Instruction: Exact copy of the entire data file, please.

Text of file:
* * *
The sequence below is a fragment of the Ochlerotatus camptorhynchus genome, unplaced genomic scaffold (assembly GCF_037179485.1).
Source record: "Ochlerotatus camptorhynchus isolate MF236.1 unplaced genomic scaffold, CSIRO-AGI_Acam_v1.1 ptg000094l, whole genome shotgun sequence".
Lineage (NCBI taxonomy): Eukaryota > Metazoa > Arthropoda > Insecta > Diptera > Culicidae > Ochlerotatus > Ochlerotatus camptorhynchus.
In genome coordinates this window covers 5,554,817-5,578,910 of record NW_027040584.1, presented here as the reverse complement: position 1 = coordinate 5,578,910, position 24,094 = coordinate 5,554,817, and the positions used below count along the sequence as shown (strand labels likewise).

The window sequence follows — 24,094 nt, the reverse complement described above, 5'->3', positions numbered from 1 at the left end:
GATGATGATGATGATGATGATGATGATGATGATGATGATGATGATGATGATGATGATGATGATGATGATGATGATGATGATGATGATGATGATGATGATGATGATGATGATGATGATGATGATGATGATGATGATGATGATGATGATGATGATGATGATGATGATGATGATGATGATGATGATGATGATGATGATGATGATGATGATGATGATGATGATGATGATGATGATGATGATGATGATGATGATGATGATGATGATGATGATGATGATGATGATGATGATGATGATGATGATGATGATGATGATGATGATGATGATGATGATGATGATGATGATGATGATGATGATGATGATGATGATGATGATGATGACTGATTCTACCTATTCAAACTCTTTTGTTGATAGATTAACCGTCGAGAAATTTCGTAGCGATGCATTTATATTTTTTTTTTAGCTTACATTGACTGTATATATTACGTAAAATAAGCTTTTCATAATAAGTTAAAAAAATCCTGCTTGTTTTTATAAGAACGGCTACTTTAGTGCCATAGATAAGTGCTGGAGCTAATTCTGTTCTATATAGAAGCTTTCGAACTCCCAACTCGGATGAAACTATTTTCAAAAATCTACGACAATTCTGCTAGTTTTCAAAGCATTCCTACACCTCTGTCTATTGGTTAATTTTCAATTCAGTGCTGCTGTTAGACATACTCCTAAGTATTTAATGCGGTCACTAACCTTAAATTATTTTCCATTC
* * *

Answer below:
The sequence below is a fragment of the Ochlerotatus camptorhynchus genome, unplaced genomic scaffold (assembly GCF_037179485.1).
Source record: "Ochlerotatus camptorhynchus isolate MF236.1 unplaced genomic scaffold, CSIRO-AGI_Acam_v1.1 ptg000094l, whole genome shotgun sequence".
Lineage (NCBI taxonomy): Eukaryota > Metazoa > Arthropoda > Insecta > Diptera > Culicidae > Ochlerotatus > Ochlerotatus camptorhynchus.
In genome coordinates this window covers 5,554,817-5,578,910 of record NW_027040584.1, presented here as the reverse complement: position 1 = coordinate 5,578,910, position 24,094 = coordinate 5,554,817, and the positions used below count along the sequence as shown (strand labels likewise).

The window sequence follows — 24,094 nt, the reverse complement described above, 5'->3', positions numbered from 1 at the left end:
GATGATGATGATGATGATGATGATGATGATGATGATGATGATGATGATGATGATGATGATGATGATGATGATGATGATGATGATGATGATGATGATGATGATGATGATGATGATGATGATGATGATGATGATGATGATGATGATGATGATGATGATGATGATGATGATGATGATGATGATGATGATGATGATGATGATGATGATGATGATGATGATGATGATGATGATGATGATGATGATGATGATGATGATGATGATGATGATGATGATGATGATGATGATGATGATGATGATGATGATGATGATGATGATGATGATGATGATGATGATGATGATGATGATGATGATGATGATGATGATGATGATGATGATGACTGATTCTACCTATTCAAACTCTTTTGTTGATAGATTAACCGTCGAGAAATTTCGTAGCGATGCATTTATATTTTTTTTTTAGCTTACATTGACTGTATATATTACGTAAAATAAGCTTTTCATAATAAGTTAAAAAAATCCTGCTTGTTTTTATAAGAACGGCTACTTTAGTGCCATAGATAAGTGCTGGAGCTAATTCTGTTCTATATAGAAGCTTTCGAACTCCCAACTCGGATGAAACTATTTTCAAAAATCTACGACAATTCTGCTAGTTTTCAAAGCATTCCTACACCTCTGTCTATTGGTTAATTTTCAATTCAGTGCTGCTGTTAGACATACTCCTAAGTATTTAATGCGGTCACTAACCTTAAATTATTTTCCATTC